From: Bobhelenmcclure@.......

Date: Thu, 5 Oct 2006 16:11:35 EDT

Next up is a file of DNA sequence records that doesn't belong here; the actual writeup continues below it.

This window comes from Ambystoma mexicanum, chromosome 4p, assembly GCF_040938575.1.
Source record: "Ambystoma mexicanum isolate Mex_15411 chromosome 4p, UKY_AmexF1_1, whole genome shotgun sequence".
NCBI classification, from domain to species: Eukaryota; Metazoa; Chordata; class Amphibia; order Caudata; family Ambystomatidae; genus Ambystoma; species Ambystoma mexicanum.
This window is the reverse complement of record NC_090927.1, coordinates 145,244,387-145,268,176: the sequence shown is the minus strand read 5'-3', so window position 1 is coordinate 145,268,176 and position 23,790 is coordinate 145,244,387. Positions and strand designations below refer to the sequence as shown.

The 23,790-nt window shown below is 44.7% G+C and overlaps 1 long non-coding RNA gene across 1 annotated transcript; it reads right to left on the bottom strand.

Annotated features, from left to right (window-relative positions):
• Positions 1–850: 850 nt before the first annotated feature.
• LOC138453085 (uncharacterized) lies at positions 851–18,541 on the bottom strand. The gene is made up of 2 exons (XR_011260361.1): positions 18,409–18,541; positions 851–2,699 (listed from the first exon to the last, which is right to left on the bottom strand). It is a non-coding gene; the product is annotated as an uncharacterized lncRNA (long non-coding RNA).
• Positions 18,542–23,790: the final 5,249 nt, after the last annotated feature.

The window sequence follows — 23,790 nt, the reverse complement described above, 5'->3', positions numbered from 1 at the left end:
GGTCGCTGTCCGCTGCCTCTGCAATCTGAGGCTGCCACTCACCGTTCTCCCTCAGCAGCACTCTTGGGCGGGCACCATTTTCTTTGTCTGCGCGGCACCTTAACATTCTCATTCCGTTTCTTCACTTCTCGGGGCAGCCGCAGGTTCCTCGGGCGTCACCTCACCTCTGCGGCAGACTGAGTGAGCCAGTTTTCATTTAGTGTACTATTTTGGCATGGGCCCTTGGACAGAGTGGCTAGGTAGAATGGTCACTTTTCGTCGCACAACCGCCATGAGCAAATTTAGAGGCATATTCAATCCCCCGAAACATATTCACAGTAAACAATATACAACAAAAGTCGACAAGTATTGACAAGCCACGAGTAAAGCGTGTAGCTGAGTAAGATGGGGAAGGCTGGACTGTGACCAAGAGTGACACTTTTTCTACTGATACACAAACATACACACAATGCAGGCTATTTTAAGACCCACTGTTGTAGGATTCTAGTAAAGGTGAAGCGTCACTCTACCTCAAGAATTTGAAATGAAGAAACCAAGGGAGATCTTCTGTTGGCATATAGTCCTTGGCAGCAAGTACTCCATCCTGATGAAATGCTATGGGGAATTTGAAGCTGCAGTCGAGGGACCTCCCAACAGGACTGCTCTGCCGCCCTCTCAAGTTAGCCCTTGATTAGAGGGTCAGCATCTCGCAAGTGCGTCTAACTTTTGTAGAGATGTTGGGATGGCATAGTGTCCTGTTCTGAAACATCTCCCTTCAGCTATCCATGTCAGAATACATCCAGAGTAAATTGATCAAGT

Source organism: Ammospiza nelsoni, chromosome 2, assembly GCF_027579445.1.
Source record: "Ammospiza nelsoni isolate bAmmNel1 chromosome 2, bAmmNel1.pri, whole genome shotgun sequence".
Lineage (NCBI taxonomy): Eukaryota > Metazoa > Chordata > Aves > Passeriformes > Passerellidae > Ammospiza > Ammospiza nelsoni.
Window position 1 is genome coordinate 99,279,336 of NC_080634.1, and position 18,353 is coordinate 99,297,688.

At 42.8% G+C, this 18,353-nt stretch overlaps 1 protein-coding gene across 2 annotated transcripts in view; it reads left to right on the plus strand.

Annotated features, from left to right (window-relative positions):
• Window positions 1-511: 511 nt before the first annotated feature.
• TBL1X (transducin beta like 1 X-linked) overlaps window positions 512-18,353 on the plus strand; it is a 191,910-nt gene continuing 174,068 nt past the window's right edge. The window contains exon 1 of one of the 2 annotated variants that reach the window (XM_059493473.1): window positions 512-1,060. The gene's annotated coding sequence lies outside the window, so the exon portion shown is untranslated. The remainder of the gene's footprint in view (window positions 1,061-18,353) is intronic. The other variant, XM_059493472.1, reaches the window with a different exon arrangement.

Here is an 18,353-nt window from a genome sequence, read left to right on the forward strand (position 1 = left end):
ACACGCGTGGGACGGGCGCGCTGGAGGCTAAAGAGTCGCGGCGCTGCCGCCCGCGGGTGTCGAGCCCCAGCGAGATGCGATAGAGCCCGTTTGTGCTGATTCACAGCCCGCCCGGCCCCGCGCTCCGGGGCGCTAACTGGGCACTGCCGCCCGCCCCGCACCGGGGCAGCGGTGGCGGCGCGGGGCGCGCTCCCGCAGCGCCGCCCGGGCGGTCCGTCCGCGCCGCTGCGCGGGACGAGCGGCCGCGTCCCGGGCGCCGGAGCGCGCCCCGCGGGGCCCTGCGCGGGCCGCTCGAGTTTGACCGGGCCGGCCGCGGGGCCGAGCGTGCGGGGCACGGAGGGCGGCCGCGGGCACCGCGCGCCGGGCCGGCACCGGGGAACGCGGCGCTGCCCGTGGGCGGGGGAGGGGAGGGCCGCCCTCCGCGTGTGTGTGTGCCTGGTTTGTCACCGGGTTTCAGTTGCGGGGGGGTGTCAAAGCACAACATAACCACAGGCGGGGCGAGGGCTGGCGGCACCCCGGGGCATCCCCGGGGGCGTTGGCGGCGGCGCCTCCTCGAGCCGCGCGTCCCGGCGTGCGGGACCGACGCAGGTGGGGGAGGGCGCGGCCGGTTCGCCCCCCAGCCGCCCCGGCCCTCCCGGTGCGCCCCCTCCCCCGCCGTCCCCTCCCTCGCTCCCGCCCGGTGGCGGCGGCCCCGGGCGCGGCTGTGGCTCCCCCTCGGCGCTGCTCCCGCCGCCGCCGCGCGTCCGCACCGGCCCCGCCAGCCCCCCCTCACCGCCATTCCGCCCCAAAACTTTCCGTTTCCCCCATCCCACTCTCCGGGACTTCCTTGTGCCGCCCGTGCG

I submitting this note in order to give others the benefits of my own sometimes trial-and-error efforts to build a seismic sensor. I am sure that Chris Chapman will continue to contribute, as well. Both Chris Chapman and I favor the use of Neodymium Iron Boron magnets arranged in a four-pole structure for generating the magnetic field needed for velocity sensing and damping in seismic sensors. The magnets are powerful, relatively cheap, and easily obtained. The magnets I favor are block magnets, 6 mm thick, 18 mm wide, and 50 mm long. They are magnetized in the thickness direction and are of the composition known as N38. They have a coercive force of about 12,000 Oersteds (CGS units), corresponding to 1.2 Teslas in the SI system. Construction of a four-pole magnet assembly is very simple, but also very hazardous. These magnets are attracted to steel and to each other with a force of about 57 pounds per square inch, and any skin caught between them can be badly nipped. You must keep loose magnets very far away from steel or each other and wear heavy leather work gloves when handling them. The magnets are brittle, and will break if they crash together or with steel. The pole plates are mild steel, thick enough to carry the flux of the magnetic circuit. More on that later. One of the plates must have clearance holes for 3/16" bolts, one hole in each corner. The plates, for the above magnet dimensions, should measure two inches by at least three inches. Slide two magnets onto each plate, with opposite poling on each plate. When you have one magnet in position on a plate, carefully hold the second magnet above the first. You will feel either an attraction or a repulsion of the second magnet toward the one on the plate. Make sure the force is repulsive, then slide the second magnet into place beside the first. When the magnets are positioned on each plate, make a wooden or plastic shim somewhat thinner than the final magnet gap you intend to use. I would use a shim about six inches long and the same width as the paired magnets, which would be about 1.5 inches for the example. With the shim covering the magnets of one plate, hold the second plate over it, getting no closer than enough to determine if the force between them is attractive or repulsive. The correct alignment is indicated by an attractive force. You now place the upper plate (magnets down) on the shim at one end of the lower plate and slide the upper plate and magnets up over the lower magnets. You now have a sandwich of upper and lower assemblies tightly squeezing the shim in between. Place four bolts in the plate with the holes. Note than these bolts are used to hold the plates apart, not together. Use the bolts to jack the plates apart to get the desired gap spacing, and then you can withdraw the shim. If each of your plates have clearance holes drilled in them, you will need two nuts for each screw. Now it is time to discuss what field strength you get, and what thickness of steel is required. Suppose for my example using 6 mm thick magnets, I use a gap of 6 mm. The resulting distance between plates is 18 mm, 12 mm filled with magnet, and 6 mm with air. I call the ratio of total magnet thickness to total plate separation the filling factor. To a first approximation, the gap field the coercive force of the magnetic material multiplied by the filling factor. In this example, the coercive force is 12 KOe and the filling factor is 2/3, so the gap field is 8 KOe. The accuracy of this estimate depends on the magnet width compared to the gap size. If the gap becomes appreciable compared to the width, you will get more fringing field and less-than-expected gap field. I have written a program that solves LaPlace's equation by iteration which lets me estimate more exactly what the penalty is for any geometry. For my example magnet structure, I use 1/4 inch thick steel plates. I find that there is a very slight saturation of the plates in the region between magnet pairs. When I use 24 mm wide magnets, there is a lot of saturation and a lot of external stray field around the whole assembly. I have to put steel side plates on the assembly to eliminate the saturation and the stray field. Steel can carry a flux density of about 20 to 24 KOe without saturation. Without saturation, the magnetic circuit of a 4-pole structure consists of a closed rectangular flux path, with lines traveling through magnets, gaps, and steel. The steel must carry the same total number of lines of flux as the gap and magnets. The number of lines is proportional to the gap flux density multiplied by the magnet width. In the example of 8 KOe and 18 mm width, this corresponds to 8,000 times 1.8, or 14,000 lines per lineal centimeter of magnet structure. The quarter-inch-thick steel (0.625 cm) must carry a flux density of 22,000 KOe. It does so, barely. The next topic is coil design. By following the above magnet assembly design principles, you know the approximate gap field, so by also knowing the magnet length you will be able to estimate the number of coil turns you will need to achieve a given output sensitivity in volts per meter per second. If the end loops of the coil extend beyond the ends of the magnet, each turn is immersed in a total field length of twice the magnet length. In the example design, the magnet length is 50 mm, so L per turn is 0.1 m. The output voltage generated by the moving coil is Volts = B * N * L * Vel, where B is field strength in Teslas, N is number of turns, L is length per turn in the field, and Vel is velocity in meters per second. One Tesla corresponds to 10,000 Oersteds. Suppose n = 1100, B = 0.8 Tesla, and L = 0.1 meter. Then Volts/Vel = 0.8 * 1100 * 0.1 = 88 v-s/m, which is a good number to strive for. A wire size of #38 or less will allow this number of turns to fit comfortably within the gap field cross-section. The coil will have a resistance low enough to permit resistive shunt damping of a pendulum weighing up to a kilogram, in my opinion. My sensors have a pendulum mass of about 0.1Kg, and critical damping is achieved at about 30 kOhms. Since the coil resistance is only 340 Ohms, the shunt damping imposes negligible loss on output sensitivity. Even a kilogram mass would require only about 10% loss of output using shunt damping. There is one significant complication to this type of magnet and coil design, having to do with the fact that pure copper is diamagnetic, and coil and its pendulum are subject to forces other than the desired restoring force of a garden gate pendulum. In the example design this diamagnetic force is a decentering force, making it very difficult to adjust the sensor to a state of stable long period equilibrium. I reduce this effect by essentially potting the coil in acrylic plastic, which is also diamagnetic, and having the boundaries of the plastic extend well outside the edges of the magnetic field. Using a heavier pendulum would be of great benefit, as well. Bob McClureI submitting this note in order to give others the benefits of m= y=20 own sometimes trial-and-error efforts to build a seismic sensor. I am sure t= hat=20 Chris Chapman will continue to contribute, as well.Both Chris Chapman and I favor the use of Neodymium Iron Boron=20 magnets arranged in a four-pole structure for generating the magnetic field=20 needed for velocity sensing and damping in seismic sensors. The magnets are=20 powerful, relatively cheap, and easily obtained. The magnets I favor ar= e=20 block magnets, 6 mm thick, 18 mm wide, and 50 mm long. They are magnetized i= n=20 the thickness direction and are of the composition known as N38. They have a= =20 coercive force of about 12,000 Oersteds (CGS units), corresponding to 1.2 Te= slas=20 in the SI system.Construction of a four-pole magnet assembly is very simple, but=20= also=20 very hazardous. These magnets are attracted to steel and to each other with=20= a=20 force of about 57 pounds per square inch, and any skin caught between them c= an=20 be badly nipped. You must keep loose magnets very far away from steel or eac= h=20 other and wear heavy leather work gloves when handling them. The magnets are= =20 brittle, and will break if they crash together or with steel. The pole plate= s=20 are mild steel, thick enough to carry the flux of the magnetic circuit. More= on=20 that later. One of the plates must have clearance holes for 3/16" bolts, one= =20 hole in each corner. The plates, for the above magnet dimensions, should mea= sure=20 two inches by at least three inches.Slide two magnets onto each plate, with opposite poling on each=20 plate. When you have one magnet in position on a plate, carefully hold the=20 second magnet above the first. You will feel either an attraction or a repul= sion=20 of the second magnet toward the one on the plate. Make sure the force is=20 repulsive, then slide the second magnet into place beside the first. When th= e=20 magnets are positioned on each plate, make a wooden or plastic shim somewhat= =20 thinner than the final magnet gap you intend to use. I would use a shim abou= t=20 six inches long and the same width as the paired magnets, which would be abo= ut=20 1.5 inches for the example. With the shim covering the magnets of one plate,= =20 hold the second plate over it, getting no closer than enough to determine if= the=20 force between them is attractive or repulsive. The correct alignment is=20 indicated by an attractive force. You now place the upper plate (magnets dow= n)=20 on the shim at one end of the lower plate and slide the upper plate and magn= ets=20 up over the lower magnets. You now have a sandwich of upper and lower assemb= lies=20 tightly squeezing the shim in between.Place four bolts in the plate with the holes. Note than these bo= lts=20 are used to hold the plates apart, not together. Use the bolts to jack the=20 plates apart to get the desired gap spacing, and then you can withdraw the s= him.=20 If each of your plates have clearance holes drilled in them, you will need t= wo=20 nuts for each screw.Now it is time to discuss what field strength you get, and what=20 thickness of steel is required. Suppose for my example using 6 mm thick magn= ets,=20 I use a gap of 6 mm. The resulting distance between plates is 18 mm, 12 mm=20 filled with magnet, and 6 mm with air. I call the ratio of total magnet=20 thickness to total plate separation the filling factor. To a first=20 approximation, the gap field the coercive force of the magnetic material=20 multiplied by the filling factor. In this example, the coercive force is 12=20= KOe=20 and the filling factor is 2/3, so the gap field is 8 KOe. The accuracy of th= is=20 estimate depends on the magnet width compared to the gap size. If the gap=20 becomes appreciable compared to the width, you will get more fringing field=20= and=20 less-than-expected gap field. I have written a program that solves LaPlace's= =20 equation by iteration which lets me estimate more exactly what the penalty i= s=20 for any geometry.For my example magnet structure, I use 1/4 inch thick steel plat= es.=20 I find that there is a very slight saturation of the plates in the region=20 between magnet pairs. When I use 24 mm wide magnets, there is a lot of=20 saturation and a lot of external stray field around the whole assembly. I ha= ve=20 to put steel side plates on the assembly to eliminate the saturation and the= =20 stray field. Steel can carry a flux density of about 20 to 24 KOe without=20 saturation. Without saturation, the magnetic circuit of a 4-pole structure=20 consists of a closed rectangular flux path, with lines traveling through=20 magnets, gaps, and steel. The steel must carry the same total number of line= s of=20 flux as the gap and magnets. The number of lines is proportional to the gap=20= flux=20 density multiplied by the magnet width. In the example of 8 KOe and 18 mm wi= dth,=20 this corresponds to 8,000 times 1.8, or 14,000 lines per lineal centime= ter=20 of magnet structure. The quarter-inch-thick steel (0.625 cm) must carry a fl= ux=20 density of 22,000 KOe. It does so, barely.The next topic is coil design. By following the above magnet=20 assembly design principles, you know the approximate gap field, so by also=20 knowing the magnet length you will be able to estimate the number of coil tu= rns=20 you will need to achieve a given output sensitivity in volts per meter per=20 second. If the end loops of the coil extend beyond the ends of the magnet, e= ach=20 turn is immersed in a total field length of twice the magnet length. In the=20 example design, the magnet length is 50 mm, so L per turn is 0.1 m.The output voltage generated by the moving coil is Volts =3D B *= N * L=20 * Vel, where B is field strength in Teslas, N is number of turns, L is lengt= h=20 per turn in the field, and Vel is velocity in meters per second. One Tesla=20 corresponds to 10,000 Oersteds. Suppose n =3D 1100, B =3D 0.8 Tesla, and L=20= =3D 0.1=20 meter. Then Volts/Vel =3D 0.8 * 1100 * 0.1 =3D 88 v-s/m, which is a good num= ber to=20 strive for.A wire size of #38 or less will allow this number of turns to fi= t=20 comfortably within the gap field cross-section. The coil will have a resista= nce=20 low enough to permit resistive shunt damping of a pendulum weighing up to a=20 kilogram, in my opinion. My sensors have a pendulum mass of about 0.1Kg, and= =20 critical damping is achieved at about 30 kOhms. Since the coil resistance is= =20 only 340 Ohms, the shunt damping imposes negligible loss on output sensitivi= ty.=20 Even a kilogram mass would require only about 10% loss of output using shunt= =20 damping.There is one significant complication to this type of magnet and= =20 coil design, having to do with the fact that pure copper is diamagnetic, and= =20 coil and its pendulum are subject to forces other than the desired restoring= =20 force of a garden gate pendulum. In the example design this diamagnetic forc= e is=20 a decentering force, making it very difficult to adjust the sensor to a stat= e of=20 stable long period equilibrium. I reduce this effect by essentially potting=20= the=20 coil in acrylic plastic, which is also diamagnetic, and having the boundarie= s of=20 the plastic extend well outside the edges of the magnetic field. Using a hea= vier=20 pendulum would be of great benefit, as well.Bob McClure